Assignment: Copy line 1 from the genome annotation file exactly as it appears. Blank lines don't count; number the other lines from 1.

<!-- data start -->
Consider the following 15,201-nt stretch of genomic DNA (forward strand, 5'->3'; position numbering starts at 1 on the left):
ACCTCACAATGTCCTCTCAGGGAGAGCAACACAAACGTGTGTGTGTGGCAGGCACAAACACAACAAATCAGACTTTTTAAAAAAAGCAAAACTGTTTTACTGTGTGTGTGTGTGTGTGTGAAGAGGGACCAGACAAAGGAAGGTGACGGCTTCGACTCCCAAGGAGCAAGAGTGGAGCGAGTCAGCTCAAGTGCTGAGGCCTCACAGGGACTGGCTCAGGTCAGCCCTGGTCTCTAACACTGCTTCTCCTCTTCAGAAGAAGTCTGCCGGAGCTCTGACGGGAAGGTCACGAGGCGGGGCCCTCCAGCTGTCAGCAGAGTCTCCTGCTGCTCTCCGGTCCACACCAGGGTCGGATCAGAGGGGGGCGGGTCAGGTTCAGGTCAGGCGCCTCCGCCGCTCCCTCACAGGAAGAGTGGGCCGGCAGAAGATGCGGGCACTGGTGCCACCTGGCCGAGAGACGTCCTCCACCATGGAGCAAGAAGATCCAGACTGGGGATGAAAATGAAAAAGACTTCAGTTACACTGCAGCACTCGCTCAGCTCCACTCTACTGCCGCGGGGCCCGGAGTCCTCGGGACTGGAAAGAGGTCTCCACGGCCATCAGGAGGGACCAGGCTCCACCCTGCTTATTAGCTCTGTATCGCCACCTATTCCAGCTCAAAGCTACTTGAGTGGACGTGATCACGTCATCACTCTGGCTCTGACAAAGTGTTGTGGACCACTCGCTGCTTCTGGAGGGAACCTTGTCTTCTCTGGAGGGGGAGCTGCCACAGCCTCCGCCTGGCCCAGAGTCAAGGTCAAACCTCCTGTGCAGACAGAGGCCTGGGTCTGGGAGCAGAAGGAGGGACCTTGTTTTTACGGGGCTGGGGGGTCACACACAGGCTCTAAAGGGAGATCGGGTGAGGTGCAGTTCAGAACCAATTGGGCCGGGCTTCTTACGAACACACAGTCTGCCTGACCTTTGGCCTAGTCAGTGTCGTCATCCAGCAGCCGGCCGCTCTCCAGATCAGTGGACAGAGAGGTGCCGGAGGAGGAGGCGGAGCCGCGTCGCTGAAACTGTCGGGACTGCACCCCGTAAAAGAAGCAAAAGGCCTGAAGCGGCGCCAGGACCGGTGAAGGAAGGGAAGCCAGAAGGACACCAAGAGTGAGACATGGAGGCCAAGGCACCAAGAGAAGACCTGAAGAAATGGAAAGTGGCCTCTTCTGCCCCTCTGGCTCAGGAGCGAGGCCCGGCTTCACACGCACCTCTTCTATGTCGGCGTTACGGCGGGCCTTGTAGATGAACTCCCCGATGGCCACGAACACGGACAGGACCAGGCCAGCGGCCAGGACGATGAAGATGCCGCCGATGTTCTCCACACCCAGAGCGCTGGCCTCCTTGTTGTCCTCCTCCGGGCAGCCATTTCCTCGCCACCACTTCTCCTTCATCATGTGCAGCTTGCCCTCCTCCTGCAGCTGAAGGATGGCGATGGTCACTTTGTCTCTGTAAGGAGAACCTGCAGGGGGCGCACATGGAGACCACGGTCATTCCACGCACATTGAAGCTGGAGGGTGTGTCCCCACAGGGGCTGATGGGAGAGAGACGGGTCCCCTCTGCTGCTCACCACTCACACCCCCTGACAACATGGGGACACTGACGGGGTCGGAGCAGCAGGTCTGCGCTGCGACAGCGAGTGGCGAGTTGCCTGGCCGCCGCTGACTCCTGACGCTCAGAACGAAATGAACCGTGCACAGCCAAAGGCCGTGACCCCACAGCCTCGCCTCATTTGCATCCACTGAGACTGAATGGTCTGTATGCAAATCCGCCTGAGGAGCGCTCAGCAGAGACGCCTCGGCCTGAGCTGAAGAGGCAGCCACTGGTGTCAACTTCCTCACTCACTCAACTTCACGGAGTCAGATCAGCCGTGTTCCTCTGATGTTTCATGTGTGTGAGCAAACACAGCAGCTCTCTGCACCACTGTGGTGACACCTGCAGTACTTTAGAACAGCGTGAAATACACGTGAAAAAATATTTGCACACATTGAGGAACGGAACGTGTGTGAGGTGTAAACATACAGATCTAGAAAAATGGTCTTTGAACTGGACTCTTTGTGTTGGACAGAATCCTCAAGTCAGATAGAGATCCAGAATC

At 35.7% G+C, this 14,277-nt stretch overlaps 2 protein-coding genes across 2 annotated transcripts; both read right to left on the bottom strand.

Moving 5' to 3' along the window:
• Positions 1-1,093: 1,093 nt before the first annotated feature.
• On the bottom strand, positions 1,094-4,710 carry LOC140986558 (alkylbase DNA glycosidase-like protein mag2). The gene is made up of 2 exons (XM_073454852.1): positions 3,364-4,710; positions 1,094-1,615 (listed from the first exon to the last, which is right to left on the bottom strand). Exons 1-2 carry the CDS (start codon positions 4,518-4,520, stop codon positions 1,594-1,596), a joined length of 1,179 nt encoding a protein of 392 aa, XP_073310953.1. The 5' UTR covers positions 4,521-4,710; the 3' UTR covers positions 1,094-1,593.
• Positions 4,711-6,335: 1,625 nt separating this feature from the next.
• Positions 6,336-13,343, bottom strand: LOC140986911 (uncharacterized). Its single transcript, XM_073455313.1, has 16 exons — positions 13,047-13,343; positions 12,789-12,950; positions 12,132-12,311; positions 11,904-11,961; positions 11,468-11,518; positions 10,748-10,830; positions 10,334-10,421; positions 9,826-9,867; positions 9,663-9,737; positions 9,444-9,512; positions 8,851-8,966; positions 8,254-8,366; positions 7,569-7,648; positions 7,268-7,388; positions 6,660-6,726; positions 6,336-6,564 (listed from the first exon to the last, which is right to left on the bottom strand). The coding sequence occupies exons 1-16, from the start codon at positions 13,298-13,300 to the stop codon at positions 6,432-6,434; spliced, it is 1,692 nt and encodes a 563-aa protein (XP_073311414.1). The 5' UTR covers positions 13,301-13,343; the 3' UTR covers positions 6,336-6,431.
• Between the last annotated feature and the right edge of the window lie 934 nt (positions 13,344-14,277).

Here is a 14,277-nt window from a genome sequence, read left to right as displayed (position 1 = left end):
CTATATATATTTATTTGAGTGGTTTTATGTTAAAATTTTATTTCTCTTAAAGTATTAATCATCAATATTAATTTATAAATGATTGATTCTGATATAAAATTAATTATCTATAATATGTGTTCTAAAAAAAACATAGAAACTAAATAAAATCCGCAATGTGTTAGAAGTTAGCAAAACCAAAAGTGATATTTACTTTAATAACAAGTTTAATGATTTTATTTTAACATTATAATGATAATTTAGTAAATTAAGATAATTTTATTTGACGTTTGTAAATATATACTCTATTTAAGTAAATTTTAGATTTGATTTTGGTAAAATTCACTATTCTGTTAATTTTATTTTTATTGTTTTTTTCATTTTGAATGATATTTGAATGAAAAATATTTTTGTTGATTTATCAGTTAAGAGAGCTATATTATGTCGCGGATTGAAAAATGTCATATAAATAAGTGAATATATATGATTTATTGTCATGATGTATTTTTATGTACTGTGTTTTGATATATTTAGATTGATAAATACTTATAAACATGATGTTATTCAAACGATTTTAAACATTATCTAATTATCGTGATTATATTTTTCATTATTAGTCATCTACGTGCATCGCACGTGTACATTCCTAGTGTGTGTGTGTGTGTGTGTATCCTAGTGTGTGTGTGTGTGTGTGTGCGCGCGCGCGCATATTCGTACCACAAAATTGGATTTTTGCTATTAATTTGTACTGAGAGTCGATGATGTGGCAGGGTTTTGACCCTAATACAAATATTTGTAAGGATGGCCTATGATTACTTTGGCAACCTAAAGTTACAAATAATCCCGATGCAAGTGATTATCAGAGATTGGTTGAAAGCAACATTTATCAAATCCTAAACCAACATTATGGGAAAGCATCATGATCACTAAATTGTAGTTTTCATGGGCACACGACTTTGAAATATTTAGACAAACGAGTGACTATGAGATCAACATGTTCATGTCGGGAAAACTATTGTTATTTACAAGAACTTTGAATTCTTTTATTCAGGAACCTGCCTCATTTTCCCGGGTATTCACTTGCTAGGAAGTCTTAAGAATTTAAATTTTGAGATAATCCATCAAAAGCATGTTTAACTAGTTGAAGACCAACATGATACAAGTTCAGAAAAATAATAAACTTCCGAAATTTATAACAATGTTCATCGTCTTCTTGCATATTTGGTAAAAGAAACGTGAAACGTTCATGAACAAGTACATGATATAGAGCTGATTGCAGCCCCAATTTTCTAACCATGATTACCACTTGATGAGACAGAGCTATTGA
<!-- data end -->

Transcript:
Consider the following 15,201-nt stretch of genomic DNA (forward strand, 5'->3'; position numbering starts at 1 on the left):